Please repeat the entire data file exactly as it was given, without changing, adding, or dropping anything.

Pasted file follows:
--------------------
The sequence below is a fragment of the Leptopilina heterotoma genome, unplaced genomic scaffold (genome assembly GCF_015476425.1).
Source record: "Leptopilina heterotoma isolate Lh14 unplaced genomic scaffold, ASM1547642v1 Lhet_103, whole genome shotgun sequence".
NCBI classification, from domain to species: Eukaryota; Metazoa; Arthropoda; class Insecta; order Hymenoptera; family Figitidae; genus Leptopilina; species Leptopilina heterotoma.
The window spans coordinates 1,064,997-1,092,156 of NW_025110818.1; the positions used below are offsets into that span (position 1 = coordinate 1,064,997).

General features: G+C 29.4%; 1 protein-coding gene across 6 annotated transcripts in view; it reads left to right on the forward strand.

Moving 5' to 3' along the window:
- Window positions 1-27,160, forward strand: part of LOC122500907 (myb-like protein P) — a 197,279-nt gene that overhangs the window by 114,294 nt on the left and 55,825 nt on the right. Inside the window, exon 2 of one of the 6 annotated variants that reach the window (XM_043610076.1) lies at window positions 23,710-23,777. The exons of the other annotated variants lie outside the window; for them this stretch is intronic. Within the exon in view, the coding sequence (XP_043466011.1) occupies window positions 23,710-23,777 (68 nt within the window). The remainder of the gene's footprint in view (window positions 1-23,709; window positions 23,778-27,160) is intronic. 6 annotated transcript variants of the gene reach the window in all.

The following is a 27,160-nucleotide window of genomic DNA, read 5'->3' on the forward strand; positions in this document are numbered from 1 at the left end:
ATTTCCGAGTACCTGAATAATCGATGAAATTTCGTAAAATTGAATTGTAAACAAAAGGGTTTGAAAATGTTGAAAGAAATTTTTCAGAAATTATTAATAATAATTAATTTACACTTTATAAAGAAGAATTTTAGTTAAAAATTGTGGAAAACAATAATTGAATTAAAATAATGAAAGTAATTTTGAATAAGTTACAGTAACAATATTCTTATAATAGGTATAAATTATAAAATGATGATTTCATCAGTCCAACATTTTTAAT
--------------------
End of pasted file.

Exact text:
The sequence below is a fragment of the Leptopilina heterotoma genome, unplaced genomic scaffold (genome assembly GCF_015476425.1).
Source record: "Leptopilina heterotoma isolate Lh14 unplaced genomic scaffold, ASM1547642v1 Lhet_103, whole genome shotgun sequence".
NCBI classification, from domain to species: Eukaryota; Metazoa; Arthropoda; class Insecta; order Hymenoptera; family Figitidae; genus Leptopilina; species Leptopilina heterotoma.
The window spans coordinates 1,064,997-1,092,156 of NW_025110818.1; the positions used below are offsets into that span (position 1 = coordinate 1,064,997).

General features: G+C 29.4%; 1 protein-coding gene across 6 annotated transcripts in view; it reads left to right on the forward strand.

Moving 5' to 3' along the window:
- Window positions 1-27,160, forward strand: part of LOC122500907 (myb-like protein P) — a 197,279-nt gene that overhangs the window by 114,294 nt on the left and 55,825 nt on the right. Inside the window, exon 2 of one of the 6 annotated variants that reach the window (XM_043610076.1) lies at window positions 23,710-23,777. The exons of the other annotated variants lie outside the window; for them this stretch is intronic. Within the exon in view, the coding sequence (XP_043466011.1) occupies window positions 23,710-23,777 (68 nt within the window). The remainder of the gene's footprint in view (window positions 1-23,709; window positions 23,778-27,160) is intronic. 6 annotated transcript variants of the gene reach the window in all.

The following is a 27,160-nucleotide window of genomic DNA, read 5'->3' on the forward strand; positions in this document are numbered from 1 at the left end:
ATTTCCGAGTACCTGAATAATCGATGAAATTTCGTAAAATTGAATTGTAAACAAAAGGGTTTGAAAATGTTGAAAGAAATTTTTCAGAAATTATTAATAATAATTAATTTACACTTTATAAAGAAGAATTTTAGTTAAAAATTGTGGAAAACAATAATTGAATTAAAATAATGAAAGTAATTTTGAATAAGTTACAGTAACAATATTCTTATAATAGGTATAAATTATAAAATGATGATTTCATCAGTCCAACATTTTTAAT